February 9, 2008 in Business

Rural shopping center closer

By The Spokesman-Review
 

A proposed 714,000-square-foot shopping center in rural Whitman County has cleared two major hurdles, paving the way for a complex county officials envision as a regional draw.

Boise-based developer Hawkins Companies LLC expects national home-improvement chain Lowe’s will be an anchor tenant for the center, to be located north of state Route 270 just across the border from Moscow, Idaho. Whitman County commissioners last week gave preliminary approval to use as much as $9.1 million in bonds to pay for roads and other infrastructure at the site, and Moscow is dropping its opposition to Hawkins’ requests to tap groundwater.

Commissioners tout the development’s potential economic benefits, including increased tax revenues, part of which would be used to pay back bonds.”We’re going to capture dollars that otherwise would go to more major retail centers like Spokane and Lewiston,” said Michael Largent, board of commissioners chairman. “It will draw from a large portion of this region.”

Some area residents, however, contend it will have detrimental environmental and economic effects.

“The City Council of Moscow traded in a tiny bit of water revenue for a great loss of revenue at the Palouse Mall,” said T.V. Reed, a spokesman for the Pullman Alliance for Responsible Development. “And the Whitman County commissioners gave away 10 years worth of speculative sales and property tax revenue to subsidize a risky private business as the economy enters a recession.”

Moscow city councilors agreed Monday to drop objections to Hawkins’ requests for transfer of water rights and to supply the development with water and sewer service. But the Idaho agency that approves water use still could say sending that water over the border isn’t legal, officials said.

Regardless, Hawkins has secured two rights to use water below the site, which it would relinquish if the development were to connect to Moscow water.

“Two weeks ago, we didn’t have sufficient water to operate a shopping center with,” said Hawkins spokesman Jeff DeVoe. “At least from our perspective, this is a fairly certain project.”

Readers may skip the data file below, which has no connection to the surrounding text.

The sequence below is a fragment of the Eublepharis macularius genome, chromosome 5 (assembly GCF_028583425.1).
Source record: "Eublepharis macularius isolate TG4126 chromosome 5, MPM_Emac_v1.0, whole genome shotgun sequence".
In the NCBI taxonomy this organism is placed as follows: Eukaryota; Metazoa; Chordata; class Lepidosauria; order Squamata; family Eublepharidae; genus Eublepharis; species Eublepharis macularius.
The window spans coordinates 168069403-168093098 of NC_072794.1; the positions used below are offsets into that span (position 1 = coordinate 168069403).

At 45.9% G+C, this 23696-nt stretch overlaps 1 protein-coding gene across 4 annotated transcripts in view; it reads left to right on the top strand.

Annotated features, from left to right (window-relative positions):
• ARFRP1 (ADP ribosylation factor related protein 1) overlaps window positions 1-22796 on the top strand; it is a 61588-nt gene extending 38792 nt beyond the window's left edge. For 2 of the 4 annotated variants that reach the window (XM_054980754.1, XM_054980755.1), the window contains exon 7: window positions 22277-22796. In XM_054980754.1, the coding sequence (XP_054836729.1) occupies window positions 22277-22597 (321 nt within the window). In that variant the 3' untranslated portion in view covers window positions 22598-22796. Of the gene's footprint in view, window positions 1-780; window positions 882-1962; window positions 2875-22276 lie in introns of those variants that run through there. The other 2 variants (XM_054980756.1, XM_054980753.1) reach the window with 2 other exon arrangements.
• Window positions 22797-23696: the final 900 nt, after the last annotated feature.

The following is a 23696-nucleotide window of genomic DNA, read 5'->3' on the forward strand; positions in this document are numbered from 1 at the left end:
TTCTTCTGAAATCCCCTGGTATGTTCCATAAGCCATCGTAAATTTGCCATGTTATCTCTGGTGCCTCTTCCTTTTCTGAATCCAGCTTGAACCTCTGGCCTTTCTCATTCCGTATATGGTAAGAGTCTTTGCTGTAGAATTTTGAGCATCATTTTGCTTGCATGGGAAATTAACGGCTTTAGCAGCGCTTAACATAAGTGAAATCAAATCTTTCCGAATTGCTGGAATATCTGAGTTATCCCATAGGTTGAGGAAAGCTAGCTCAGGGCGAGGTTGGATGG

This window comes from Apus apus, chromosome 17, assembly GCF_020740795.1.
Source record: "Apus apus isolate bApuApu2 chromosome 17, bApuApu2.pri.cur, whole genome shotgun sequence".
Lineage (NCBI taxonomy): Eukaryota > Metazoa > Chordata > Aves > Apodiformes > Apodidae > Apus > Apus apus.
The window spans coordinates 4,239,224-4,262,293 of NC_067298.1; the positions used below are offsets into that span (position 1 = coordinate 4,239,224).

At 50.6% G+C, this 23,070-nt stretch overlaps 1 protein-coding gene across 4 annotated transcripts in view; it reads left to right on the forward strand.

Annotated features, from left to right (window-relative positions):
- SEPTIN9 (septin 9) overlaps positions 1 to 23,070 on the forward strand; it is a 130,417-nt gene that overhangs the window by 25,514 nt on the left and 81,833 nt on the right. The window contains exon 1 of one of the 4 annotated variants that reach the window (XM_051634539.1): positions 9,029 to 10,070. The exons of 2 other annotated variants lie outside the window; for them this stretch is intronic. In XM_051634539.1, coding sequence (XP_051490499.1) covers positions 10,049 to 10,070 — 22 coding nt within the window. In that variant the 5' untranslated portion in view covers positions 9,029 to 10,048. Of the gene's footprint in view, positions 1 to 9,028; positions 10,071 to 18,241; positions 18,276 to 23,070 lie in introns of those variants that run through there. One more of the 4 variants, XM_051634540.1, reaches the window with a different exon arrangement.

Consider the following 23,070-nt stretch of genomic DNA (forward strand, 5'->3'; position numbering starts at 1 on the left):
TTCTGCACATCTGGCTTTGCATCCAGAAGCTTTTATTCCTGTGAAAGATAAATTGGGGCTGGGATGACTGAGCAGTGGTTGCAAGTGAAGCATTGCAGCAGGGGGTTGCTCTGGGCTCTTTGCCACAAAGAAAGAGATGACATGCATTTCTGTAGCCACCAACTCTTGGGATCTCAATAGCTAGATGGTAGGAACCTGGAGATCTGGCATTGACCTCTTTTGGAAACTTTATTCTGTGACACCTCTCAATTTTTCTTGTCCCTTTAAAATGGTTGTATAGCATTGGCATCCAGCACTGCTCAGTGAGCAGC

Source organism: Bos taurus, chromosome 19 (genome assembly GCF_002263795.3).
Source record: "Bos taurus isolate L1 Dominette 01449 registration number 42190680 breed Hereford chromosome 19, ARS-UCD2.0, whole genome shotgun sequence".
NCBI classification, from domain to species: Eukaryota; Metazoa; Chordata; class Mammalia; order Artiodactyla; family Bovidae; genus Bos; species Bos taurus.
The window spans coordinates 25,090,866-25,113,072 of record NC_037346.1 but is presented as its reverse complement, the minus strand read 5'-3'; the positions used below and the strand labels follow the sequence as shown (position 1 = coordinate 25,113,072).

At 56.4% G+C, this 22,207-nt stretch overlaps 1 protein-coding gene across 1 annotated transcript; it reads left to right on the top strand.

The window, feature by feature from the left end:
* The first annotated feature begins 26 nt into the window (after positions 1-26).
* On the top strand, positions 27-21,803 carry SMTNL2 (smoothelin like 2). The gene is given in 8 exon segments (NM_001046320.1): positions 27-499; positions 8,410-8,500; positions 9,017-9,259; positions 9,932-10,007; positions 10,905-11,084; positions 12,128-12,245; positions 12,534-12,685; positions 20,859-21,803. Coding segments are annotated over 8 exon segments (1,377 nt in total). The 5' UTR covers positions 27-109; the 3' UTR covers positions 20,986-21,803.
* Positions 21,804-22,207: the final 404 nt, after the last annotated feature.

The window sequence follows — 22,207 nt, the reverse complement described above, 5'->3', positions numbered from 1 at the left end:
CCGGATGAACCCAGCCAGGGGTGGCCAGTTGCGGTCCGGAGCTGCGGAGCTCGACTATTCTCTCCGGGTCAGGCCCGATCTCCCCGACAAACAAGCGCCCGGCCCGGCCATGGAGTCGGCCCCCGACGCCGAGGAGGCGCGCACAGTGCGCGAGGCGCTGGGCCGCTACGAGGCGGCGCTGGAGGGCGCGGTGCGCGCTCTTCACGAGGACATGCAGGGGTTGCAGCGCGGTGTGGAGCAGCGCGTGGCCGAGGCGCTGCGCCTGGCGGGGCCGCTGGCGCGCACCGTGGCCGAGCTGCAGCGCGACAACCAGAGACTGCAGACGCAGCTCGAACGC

The developer intends to buy the 204-acre parcel from Spokane-based Whitworth University. DeVoe anticipates preparing the site will consume the 2008 building season, and the first stores have a “reasonable” chance of opening in summer 2009.

Citizens in Pullman and Moscow have fought past attempts to build or expand big-box retailer Wal-Mart stores there. Some activists also protested Hawkins’ water requests, voicing concerns about increased draw from aquifers and transferring rights that might be for water in a different aquifer than Hawkins would tap.The draft agreement calls for Hawkins to give the county 1 percent of yearly sales tax and a portion of property tax revenues from the development to pay off the bond. It states company owner Gary Hawkins will guarantee any difference.

Commissioners cite a study by a University of Idaho research economist that found Whitman County was losing an estimated $80 million a year in retail sales to other areas, based on 2005 projections.

Idaho’s Latah County, in contrast, had a net gain of about $66 million, according to researcher Steve Peterson.

“The outflow is amazing,” Peterson said. “Every indicator is that Pullman has a substantially underdeveloped retail trade center.”

Christopher Lupke, also affiliated with the Pullman Alliance for Responsible Development, argued that a Lowe’s would take sales away from hardware stores in Pullman and Moscow, and the county shouldn’t be “subsidizing” development with public dollars.

“People just want to get out of Pullman, or they just want to get out of Moscow,” he said. “That’s not going to change.”

But Peterson asserted big-box stores are “the draw to get customers to come to your town.”

“Rather than hurting Main Street, which is often the perception, they are actually beneficial,” he said.

Moscow Mayor Nancy Chaney said it’s unclear how much retail the region can support.

“I think consumers will probably flock towards something that’s newer or more novel,” Chaney said. “But given the state of the nation’s economy, I think this pending or present recession will also make for some changes that we may not fully be able to predict.”

Site preparation could take six months, DeVoe said. The development might cost $60 million to $100 million, he said.

“We found the right piece of dirt to develop,” DeVoe said. “Real estate is about location, and this was a good location for our core tenant mix.”

Hawkins’ clients range from big-box stores, such as Wal-Mart, Costco and Home Depot, to national banks, grocery stores and fast-food chains. The company says it has completed more than 180 projects in 22 states, totaling more than 8.5 million square feet of retail space.

Hawkins intends to hold the completed center, DeVoe said.

“We want to be owning this shopping center in 25 or 30 years,” DeVoe said. “We want water to be available for our shopping center in the year 2030 as well.”

Under its agreement with the county, Hawkins also would build a new firehouse for a rural fire district.


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